We make one additional, minor adjustment to the text of the tariff. Paragraph 4(1)(a) of the Settlement Tariff makes reference to “subsection 4(2) of the Re:Sound Background Music Suppliers Tariff, 2010-2013.” A specific reference to Tariff 3.A for the years 2010 to 2013 risks becoming obsolete at the moment later years of Tariff 3.A are approved by the Board. To mitigate that risk, we remove the reference to “2010-2013.” Consequently, we also remove the reference to “subsection 4(2).”
 As noted above, we are unable to confirm with absolute certainty that the Settling Parties and other Objectors, together, are representative of all users that would be affected by a tariff based on the Settlement Tariff, although we acknowledge that they probably represent a large portion of such users.
 However, given our finding that the royalty rates have not increased by more than the rate of inflation from the last-approved tariff, and that we are no aware of any significant changes in the relevant market, we conclude that they are fair.
 While the Settlement Tariff does not address GoodLife’s objection regarding royalty structure, we do not have evidence on any potential problems caused by this structure. Thus, we do not alter the royalty structure to address GoodLife’s objection.
 Furthermore, we find that the terms and conditions of the Settlement Tariff, with some minor modifications regarding the symmetric treatment of overpayments and underpayments and the safeguard of confidential information, are appropriate.
 For these reasons, we find that a tariff based on the Settlement Tariff, with alterations as described above, is fair and equitable and approve it as Re:Sound Tariff 6.B – Use of Recorded Music to Accompany Fitness Activities (2018-2022).
 Order CB-CDA 2020-025 (March 24, 2020).
 Letter from Re:Sound Re: Re:Sound Tariff 6.B – Fitness Activities, 2018-2022 (25 June 2020).
 Copyright Act, RSC 1985, c C-42, s. 66.501.
 In Re:Sound Tariff No. 6.B - . Use of Recorded Music to Accompany Fitness Activities, 2013-2017, Decision of the Board dated January 12, 2018 (“2013-2017 Decision”), par. 22, the Board found that “FIC and GoodLife collectively represent a wide range of Canadian fitness venues, from small 10 member clubs to very large chains such as GoodLife.”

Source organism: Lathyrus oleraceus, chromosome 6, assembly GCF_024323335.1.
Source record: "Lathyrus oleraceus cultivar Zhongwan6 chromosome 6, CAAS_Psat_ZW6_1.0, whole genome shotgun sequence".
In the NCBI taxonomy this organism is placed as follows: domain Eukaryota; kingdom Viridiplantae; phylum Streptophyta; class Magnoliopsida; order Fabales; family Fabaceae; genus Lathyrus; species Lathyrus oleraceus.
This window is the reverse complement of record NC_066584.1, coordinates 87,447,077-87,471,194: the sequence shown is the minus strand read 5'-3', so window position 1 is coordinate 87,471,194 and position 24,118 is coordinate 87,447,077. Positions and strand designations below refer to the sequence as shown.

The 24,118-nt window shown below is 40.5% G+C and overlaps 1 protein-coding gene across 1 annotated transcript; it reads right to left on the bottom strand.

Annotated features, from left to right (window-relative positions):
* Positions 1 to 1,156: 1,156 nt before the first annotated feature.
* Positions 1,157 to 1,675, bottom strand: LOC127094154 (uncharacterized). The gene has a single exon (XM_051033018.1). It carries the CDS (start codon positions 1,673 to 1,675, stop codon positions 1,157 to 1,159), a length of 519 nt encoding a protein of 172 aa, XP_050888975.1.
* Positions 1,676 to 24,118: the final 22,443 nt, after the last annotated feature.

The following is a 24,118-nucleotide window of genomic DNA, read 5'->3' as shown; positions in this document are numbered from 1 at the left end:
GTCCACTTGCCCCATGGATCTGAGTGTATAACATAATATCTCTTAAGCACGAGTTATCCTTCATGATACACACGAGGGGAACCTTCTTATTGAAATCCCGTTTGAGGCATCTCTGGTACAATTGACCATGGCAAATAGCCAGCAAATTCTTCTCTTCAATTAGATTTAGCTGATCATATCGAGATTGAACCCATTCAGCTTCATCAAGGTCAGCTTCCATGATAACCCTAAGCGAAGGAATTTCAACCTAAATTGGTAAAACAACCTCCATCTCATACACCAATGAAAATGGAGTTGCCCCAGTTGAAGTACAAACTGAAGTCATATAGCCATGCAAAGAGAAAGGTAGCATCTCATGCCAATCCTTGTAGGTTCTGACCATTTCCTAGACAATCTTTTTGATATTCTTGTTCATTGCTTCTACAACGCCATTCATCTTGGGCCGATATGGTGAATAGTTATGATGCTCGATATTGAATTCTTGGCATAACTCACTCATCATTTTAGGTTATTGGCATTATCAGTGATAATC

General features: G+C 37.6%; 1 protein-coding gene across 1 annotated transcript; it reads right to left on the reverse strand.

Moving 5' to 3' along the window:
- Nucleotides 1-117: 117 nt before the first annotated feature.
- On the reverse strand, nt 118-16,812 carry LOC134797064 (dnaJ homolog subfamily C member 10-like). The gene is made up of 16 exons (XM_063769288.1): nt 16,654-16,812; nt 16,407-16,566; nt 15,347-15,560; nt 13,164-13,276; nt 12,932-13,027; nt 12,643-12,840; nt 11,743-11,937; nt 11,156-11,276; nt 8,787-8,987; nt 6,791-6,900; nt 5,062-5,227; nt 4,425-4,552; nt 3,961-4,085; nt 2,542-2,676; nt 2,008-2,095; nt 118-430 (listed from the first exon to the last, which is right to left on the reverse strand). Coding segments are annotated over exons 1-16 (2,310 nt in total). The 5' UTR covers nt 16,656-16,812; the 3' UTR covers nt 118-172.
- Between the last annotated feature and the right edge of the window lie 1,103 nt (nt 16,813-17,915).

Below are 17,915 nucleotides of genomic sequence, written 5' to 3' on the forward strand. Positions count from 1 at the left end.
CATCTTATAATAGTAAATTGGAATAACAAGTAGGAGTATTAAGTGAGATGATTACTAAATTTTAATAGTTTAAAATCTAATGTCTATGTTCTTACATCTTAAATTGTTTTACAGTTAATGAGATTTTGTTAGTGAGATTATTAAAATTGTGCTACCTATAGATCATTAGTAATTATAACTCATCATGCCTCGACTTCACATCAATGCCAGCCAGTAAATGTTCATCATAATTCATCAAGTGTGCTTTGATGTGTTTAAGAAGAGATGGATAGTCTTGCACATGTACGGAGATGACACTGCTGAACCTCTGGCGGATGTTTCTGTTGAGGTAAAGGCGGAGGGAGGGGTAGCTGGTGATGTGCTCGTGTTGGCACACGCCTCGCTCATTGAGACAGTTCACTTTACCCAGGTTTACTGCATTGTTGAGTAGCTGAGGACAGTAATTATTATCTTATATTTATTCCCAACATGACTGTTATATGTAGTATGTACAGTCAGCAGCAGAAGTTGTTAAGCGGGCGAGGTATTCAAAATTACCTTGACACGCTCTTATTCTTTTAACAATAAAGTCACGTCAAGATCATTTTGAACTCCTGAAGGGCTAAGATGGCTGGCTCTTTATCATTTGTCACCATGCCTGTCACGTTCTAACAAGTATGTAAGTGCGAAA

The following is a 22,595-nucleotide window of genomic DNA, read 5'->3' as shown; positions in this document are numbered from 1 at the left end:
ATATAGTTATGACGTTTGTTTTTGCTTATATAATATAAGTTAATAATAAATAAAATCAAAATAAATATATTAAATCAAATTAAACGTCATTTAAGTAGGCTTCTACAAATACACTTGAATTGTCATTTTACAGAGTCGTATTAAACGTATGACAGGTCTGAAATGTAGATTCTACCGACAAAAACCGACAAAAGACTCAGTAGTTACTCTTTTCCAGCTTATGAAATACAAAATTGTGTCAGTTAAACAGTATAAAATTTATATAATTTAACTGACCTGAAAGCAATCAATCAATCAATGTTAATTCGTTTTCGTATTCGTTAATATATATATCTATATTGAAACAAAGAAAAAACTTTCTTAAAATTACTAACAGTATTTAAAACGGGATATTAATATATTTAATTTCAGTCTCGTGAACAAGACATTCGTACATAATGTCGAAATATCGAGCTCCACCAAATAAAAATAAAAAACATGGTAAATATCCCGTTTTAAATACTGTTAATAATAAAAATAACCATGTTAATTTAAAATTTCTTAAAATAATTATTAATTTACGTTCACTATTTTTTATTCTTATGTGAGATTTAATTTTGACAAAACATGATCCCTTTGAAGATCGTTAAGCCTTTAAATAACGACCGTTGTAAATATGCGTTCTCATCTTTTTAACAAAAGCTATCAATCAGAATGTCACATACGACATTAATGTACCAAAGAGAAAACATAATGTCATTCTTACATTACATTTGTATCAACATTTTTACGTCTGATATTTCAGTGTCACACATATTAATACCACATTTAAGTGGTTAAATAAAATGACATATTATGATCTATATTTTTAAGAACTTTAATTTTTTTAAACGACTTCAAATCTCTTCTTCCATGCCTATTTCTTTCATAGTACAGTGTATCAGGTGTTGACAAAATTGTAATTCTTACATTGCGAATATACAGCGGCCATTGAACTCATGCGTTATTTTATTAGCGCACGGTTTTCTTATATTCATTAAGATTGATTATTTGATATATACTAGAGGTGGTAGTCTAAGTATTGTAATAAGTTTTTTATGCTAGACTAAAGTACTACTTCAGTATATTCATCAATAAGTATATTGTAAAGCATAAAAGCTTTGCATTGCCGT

Request for Certification, Letter of Re:Sound to the Board, December 6, 2018, at p. 2
 Re:Sound Tariff 6.C – Use of Recorded Music to Accompany Adult Entertainment (2013-2018) (July 21, 2017) Copyright Board Decision, at paras 29-30.
 Re:Sound Tariff 5 – Use of Music to Accompany Live Events, 2008-2012 (Parts A to G) (May 25, 2012) Copyright Board Decision, at paras 53, 61. [Re:Sound 5, 2008-2012]
 Access Copyright (Educational Institutions) 2005-2009 — Redetermination (18 January 2013) Copyright Board Decision, at paras 39-40.
 Commercial Radio Tariff (SOCAN: 2011-2013; Re:Sound: 2012-2014; CSI: 2012-2013; Connect/SOPROQ: 2012-2017; Artisti: 2012-2014) (21 April 2016) Copyright Board Decision, at para 409.
 Supra note 7, at para 55.
 Similar wording has recently been used in SODRAC Tariff No. 5 (Reproduction of Musical Works in Cinematographic Works for Private Use or for Theatrical Exhibition) (September 28, 2018), Copyright Board Decision.
 See Re:Sound Tariff 6.C (2013-2018), at para 27, citing Commercial Radio Tariff (SOCAN (2011-2013); Re:Sound (2012-2014); CSI (2012-2013); Connect/SOPROQ (2012-2017); Artisti (2012-2014) (April 21, 2016) Copyright Board Decision, at para 406.
 See for example Re:Sound Tariff 3.A – Background Music Suppliers (2010-2013); Re:Sound Tariff 3.B – Background Music (2010-2015) (September 1, 2017) Copyright Board Decision, at paras 80 to 83, citing Re:Sound Tariff 5 - Use of Music to Accompany Live Events (Parts A to G), 2008-2012 (May 25, 2012) Copyright Board Decision, at para 41.